SQL Slammer, a tiny worm that managed to wreak havoc across the Internet on January 25, 2003, appears to have recommenced activity, Check Point security researchers warn.
The computer worm was first spotted on the day it caused a denial of service condition on tens of thousands of servers worldwide by overloading Internet objects such as servers and routers with a massive number of network packets. Within 10 minutes of its first emergence, SQL Slammer had managed to infect most of its roughly 75,000 victims.
SQL Slammer was based on proof-of-concept code demonstrated at the Black Hat Briefings by David Litchfield, who discovered a buffer overflow bug in Microsoft’s flagship SQL Server and Desktop Engine database products. Although the vulnerability had been patched by Microsoft six months before the worm hit, many installations weren’t patched, and the malicious code could easily propagate.
Also referred to as the Sapphire Worm and Helkern, SQL Slammer is only 376 bytes in size, thus fitting inside a single packet, a feature that allowed it enjoy rapid propagation when it hit. The worm was sending a formatted request to UDP port 1434 and was causing infected routers to start sending the malicious code to random IP addresses, which resulted in a denial of service condition on targets.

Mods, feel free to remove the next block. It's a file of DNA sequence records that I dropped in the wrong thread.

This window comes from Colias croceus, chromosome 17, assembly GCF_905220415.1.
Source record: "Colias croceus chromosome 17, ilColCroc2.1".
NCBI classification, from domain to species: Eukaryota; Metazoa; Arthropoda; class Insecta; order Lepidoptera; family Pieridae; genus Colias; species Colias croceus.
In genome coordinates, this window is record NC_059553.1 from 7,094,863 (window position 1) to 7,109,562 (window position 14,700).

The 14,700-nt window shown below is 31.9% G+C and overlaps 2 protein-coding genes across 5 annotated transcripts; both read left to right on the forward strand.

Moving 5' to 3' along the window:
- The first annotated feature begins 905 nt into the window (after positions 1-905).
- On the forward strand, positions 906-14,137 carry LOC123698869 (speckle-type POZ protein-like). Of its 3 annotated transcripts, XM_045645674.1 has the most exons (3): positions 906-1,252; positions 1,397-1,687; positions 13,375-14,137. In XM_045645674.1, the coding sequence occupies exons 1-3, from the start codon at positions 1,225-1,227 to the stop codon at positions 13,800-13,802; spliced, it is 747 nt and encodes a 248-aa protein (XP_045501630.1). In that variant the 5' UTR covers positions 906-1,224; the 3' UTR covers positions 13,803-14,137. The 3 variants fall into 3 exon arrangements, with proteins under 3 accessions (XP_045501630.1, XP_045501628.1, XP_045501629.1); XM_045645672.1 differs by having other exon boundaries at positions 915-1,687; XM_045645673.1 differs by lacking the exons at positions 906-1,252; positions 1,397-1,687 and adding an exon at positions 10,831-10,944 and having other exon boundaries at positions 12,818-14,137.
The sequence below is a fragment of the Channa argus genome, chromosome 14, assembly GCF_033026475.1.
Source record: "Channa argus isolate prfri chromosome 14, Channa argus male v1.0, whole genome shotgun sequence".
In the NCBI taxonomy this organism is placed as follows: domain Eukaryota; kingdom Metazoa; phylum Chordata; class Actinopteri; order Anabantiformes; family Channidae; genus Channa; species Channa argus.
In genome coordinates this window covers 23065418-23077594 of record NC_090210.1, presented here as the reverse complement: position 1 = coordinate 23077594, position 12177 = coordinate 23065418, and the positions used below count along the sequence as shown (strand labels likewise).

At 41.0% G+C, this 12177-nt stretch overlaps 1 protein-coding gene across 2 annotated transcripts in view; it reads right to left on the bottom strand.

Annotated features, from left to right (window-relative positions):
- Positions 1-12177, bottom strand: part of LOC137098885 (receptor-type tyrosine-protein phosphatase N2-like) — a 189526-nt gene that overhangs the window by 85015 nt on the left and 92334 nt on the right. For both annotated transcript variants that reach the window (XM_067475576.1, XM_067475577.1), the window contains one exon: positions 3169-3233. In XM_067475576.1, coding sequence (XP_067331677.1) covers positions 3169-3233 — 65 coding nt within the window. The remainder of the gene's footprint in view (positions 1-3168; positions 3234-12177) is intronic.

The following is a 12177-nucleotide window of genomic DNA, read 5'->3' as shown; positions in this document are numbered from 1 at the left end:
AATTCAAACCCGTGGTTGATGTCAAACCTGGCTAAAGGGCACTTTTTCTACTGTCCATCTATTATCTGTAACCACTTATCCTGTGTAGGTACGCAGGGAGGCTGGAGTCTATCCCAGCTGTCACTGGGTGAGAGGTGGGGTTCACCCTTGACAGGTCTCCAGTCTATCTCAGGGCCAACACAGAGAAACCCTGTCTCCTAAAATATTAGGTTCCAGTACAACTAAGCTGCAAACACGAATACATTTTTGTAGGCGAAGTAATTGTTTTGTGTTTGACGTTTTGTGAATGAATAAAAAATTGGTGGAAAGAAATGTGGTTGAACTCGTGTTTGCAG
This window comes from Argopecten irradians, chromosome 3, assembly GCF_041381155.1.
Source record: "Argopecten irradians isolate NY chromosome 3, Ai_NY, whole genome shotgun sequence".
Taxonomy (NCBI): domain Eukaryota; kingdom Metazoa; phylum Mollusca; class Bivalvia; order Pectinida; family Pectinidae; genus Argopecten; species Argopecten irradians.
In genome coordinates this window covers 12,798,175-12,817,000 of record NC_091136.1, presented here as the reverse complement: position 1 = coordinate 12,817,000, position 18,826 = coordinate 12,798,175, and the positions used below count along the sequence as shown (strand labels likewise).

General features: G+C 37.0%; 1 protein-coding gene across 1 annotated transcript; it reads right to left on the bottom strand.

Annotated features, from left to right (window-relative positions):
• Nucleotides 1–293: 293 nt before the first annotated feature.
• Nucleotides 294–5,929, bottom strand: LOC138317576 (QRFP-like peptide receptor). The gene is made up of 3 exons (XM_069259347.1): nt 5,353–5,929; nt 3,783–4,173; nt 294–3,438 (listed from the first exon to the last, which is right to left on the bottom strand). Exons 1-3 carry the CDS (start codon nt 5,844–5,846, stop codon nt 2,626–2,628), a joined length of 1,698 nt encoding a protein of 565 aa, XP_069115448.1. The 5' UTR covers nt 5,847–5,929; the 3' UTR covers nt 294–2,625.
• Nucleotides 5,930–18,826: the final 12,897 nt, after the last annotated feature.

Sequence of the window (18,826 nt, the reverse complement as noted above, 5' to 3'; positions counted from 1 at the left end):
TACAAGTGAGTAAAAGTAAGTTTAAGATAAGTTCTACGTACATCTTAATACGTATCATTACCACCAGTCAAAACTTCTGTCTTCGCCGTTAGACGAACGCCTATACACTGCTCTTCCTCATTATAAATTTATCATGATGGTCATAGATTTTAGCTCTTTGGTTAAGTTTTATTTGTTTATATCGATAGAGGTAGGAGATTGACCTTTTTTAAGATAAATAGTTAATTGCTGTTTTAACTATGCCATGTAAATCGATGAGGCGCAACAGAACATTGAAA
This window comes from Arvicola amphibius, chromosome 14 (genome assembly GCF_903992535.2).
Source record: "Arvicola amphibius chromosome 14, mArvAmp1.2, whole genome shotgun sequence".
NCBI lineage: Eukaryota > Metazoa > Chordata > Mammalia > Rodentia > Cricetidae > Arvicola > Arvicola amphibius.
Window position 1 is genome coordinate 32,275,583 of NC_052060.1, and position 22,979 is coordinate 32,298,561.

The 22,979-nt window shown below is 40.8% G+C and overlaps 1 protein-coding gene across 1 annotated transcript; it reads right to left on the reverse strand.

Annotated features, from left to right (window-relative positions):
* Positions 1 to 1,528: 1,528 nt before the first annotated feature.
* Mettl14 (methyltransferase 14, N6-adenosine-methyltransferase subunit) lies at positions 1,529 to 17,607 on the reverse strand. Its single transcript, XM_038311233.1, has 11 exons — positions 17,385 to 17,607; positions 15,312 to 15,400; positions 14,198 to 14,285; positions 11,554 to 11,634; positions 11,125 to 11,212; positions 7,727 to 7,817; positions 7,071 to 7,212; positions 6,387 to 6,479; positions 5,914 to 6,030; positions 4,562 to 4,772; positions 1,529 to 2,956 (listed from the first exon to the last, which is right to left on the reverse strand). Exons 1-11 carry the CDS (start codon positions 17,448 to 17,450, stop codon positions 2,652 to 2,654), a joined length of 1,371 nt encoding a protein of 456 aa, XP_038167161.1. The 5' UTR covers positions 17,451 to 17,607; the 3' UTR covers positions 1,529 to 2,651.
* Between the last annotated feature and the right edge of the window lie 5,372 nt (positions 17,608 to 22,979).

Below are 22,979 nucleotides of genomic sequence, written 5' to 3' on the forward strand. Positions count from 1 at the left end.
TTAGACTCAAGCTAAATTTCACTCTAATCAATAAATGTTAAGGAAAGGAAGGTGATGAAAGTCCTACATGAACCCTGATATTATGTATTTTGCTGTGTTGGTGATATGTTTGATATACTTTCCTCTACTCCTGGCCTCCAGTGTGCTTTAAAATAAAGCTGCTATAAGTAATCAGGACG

Although it remained dormant for over a decade, SQL Slammer appears to have restarted activity, Check Point security researchers warn. According to data collected by Check Point, there was a massive increase in the number of attack attempts between November 28 and December 4, 2016. SQL Slammer was one of the top malware detected in the timeframe.
(Image Credit: Check Point)
The number of destination countries of the observed attack attempts was of 172 countries, with 26% of the attacks targeting networks in the United States. According to Check Point, this data shows that the newly recorded SQL Slammer activity wasn’t a targeted attack, but rather a larger wave of attacks.
The security firm also notes that the largest number of attack attempts came from IP addresses located in China, Vietnam, Mexico, and Ukraine.
“To summarize, although the Slammer worm was primarily spread during 2003, and has barely been observed in the wild over the last decade, the massive spike in propagation attempts that was observed in our data leads us to wonder – is the worm trying to make a comeback?” Check Point concludes.
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